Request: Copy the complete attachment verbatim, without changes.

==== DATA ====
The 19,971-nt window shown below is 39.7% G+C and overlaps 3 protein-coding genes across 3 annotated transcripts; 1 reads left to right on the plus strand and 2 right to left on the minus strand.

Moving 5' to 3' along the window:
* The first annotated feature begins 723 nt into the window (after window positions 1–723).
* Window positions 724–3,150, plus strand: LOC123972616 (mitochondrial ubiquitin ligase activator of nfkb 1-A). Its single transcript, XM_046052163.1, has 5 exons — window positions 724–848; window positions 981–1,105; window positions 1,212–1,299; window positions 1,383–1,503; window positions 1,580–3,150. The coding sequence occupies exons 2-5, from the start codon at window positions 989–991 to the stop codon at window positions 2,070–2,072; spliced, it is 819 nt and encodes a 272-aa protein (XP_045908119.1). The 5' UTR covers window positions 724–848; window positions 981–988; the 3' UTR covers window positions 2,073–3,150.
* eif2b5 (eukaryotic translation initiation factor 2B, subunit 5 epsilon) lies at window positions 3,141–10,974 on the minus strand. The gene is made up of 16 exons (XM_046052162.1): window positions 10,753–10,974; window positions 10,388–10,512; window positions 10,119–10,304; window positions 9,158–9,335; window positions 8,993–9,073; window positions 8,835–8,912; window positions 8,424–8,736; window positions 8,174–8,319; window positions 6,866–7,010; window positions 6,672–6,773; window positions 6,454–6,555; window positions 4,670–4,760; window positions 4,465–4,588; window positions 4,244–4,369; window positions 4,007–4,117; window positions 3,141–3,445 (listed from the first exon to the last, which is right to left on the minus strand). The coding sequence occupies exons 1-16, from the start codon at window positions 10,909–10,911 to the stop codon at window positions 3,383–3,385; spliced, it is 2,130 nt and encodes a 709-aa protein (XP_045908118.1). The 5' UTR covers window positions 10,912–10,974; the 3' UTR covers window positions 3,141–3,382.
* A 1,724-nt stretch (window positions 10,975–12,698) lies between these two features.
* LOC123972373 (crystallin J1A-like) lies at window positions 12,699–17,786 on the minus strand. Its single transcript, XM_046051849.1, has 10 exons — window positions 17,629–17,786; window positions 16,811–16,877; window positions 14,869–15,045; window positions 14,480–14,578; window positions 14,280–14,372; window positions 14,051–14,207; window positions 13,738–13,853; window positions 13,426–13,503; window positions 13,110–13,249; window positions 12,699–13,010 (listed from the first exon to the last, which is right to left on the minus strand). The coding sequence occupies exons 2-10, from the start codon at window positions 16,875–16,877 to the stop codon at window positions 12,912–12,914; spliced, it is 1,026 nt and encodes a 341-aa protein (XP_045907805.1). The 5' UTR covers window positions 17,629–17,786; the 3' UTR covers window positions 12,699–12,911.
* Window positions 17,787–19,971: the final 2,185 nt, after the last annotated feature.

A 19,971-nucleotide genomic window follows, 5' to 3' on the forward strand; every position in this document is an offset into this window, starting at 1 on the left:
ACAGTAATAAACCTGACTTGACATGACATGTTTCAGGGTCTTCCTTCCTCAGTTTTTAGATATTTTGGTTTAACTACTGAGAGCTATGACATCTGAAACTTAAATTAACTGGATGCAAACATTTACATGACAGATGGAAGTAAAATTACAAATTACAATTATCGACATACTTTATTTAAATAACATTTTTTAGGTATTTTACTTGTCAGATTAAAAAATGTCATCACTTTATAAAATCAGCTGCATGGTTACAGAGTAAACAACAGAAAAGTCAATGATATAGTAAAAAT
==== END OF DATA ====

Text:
The 19,971-nt window shown below is 39.7% G+C and overlaps 3 protein-coding genes across 3 annotated transcripts; 1 reads left to right on the plus strand and 2 right to left on the minus strand.

Moving 5' to 3' along the window:
* The first annotated feature begins 723 nt into the window (after window positions 1–723).
* Window positions 724–3,150, plus strand: LOC123972616 (mitochondrial ubiquitin ligase activator of nfkb 1-A). Its single transcript, XM_046052163.1, has 5 exons — window positions 724–848; window positions 981–1,105; window positions 1,212–1,299; window positions 1,383–1,503; window positions 1,580–3,150. The coding sequence occupies exons 2-5, from the start codon at window positions 989–991 to the stop codon at window positions 2,070–2,072; spliced, it is 819 nt and encodes a 272-aa protein (XP_045908119.1). The 5' UTR covers window positions 724–848; window positions 981–988; the 3' UTR covers window positions 2,073–3,150.
* eif2b5 (eukaryotic translation initiation factor 2B, subunit 5 epsilon) lies at window positions 3,141–10,974 on the minus strand. The gene is made up of 16 exons (XM_046052162.1): window positions 10,753–10,974; window positions 10,388–10,512; window positions 10,119–10,304; window positions 9,158–9,335; window positions 8,993–9,073; window positions 8,835–8,912; window positions 8,424–8,736; window positions 8,174–8,319; window positions 6,866–7,010; window positions 6,672–6,773; window positions 6,454–6,555; window positions 4,670–4,760; window positions 4,465–4,588; window positions 4,244–4,369; window positions 4,007–4,117; window positions 3,141–3,445 (listed from the first exon to the last, which is right to left on the minus strand). The coding sequence occupies exons 1-16, from the start codon at window positions 10,909–10,911 to the stop codon at window positions 3,383–3,385; spliced, it is 2,130 nt and encodes a 709-aa protein (XP_045908118.1). The 5' UTR covers window positions 10,912–10,974; the 3' UTR covers window positions 3,141–3,382.
* A 1,724-nt stretch (window positions 10,975–12,698) lies between these two features.
* LOC123972373 (crystallin J1A-like) lies at window positions 12,699–17,786 on the minus strand. Its single transcript, XM_046051849.1, has 10 exons — window positions 17,629–17,786; window positions 16,811–16,877; window positions 14,869–15,045; window positions 14,480–14,578; window positions 14,280–14,372; window positions 14,051–14,207; window positions 13,738–13,853; window positions 13,426–13,503; window positions 13,110–13,249; window positions 12,699–13,010 (listed from the first exon to the last, which is right to left on the minus strand). The coding sequence occupies exons 2-10, from the start codon at window positions 16,875–16,877 to the stop codon at window positions 12,912–12,914; spliced, it is 1,026 nt and encodes a 341-aa protein (XP_045907805.1). The 5' UTR covers window positions 17,629–17,786; the 3' UTR covers window positions 12,699–12,911.
* Window positions 17,787–19,971: the final 2,185 nt, after the last annotated feature.

A 19,971-nucleotide genomic window follows, 5' to 3' on the forward strand; every position in this document is an offset into this window, starting at 1 on the left:
ACAGTAATAAACCTGACTTGACATGACATGTTTCAGGGTCTTCCTTCCTCAGTTTTTAGATATTTTGGTTTAACTACTGAGAGCTATGACATCTGAAACTTAAATTAACTGGATGCAAACATTTACATGACAGATGGAAGTAAAATTACAAATTACAATTATCGACATACTTTATTTAAATAACATTTTTTAGGTATTTTACTTGTCAGATTAAAAAATGTCATCACTTTATAAAATCAGCTGCATGGTTACAGAGTAAACAACAGAAAAGTCAATGATATAGTAAAAAT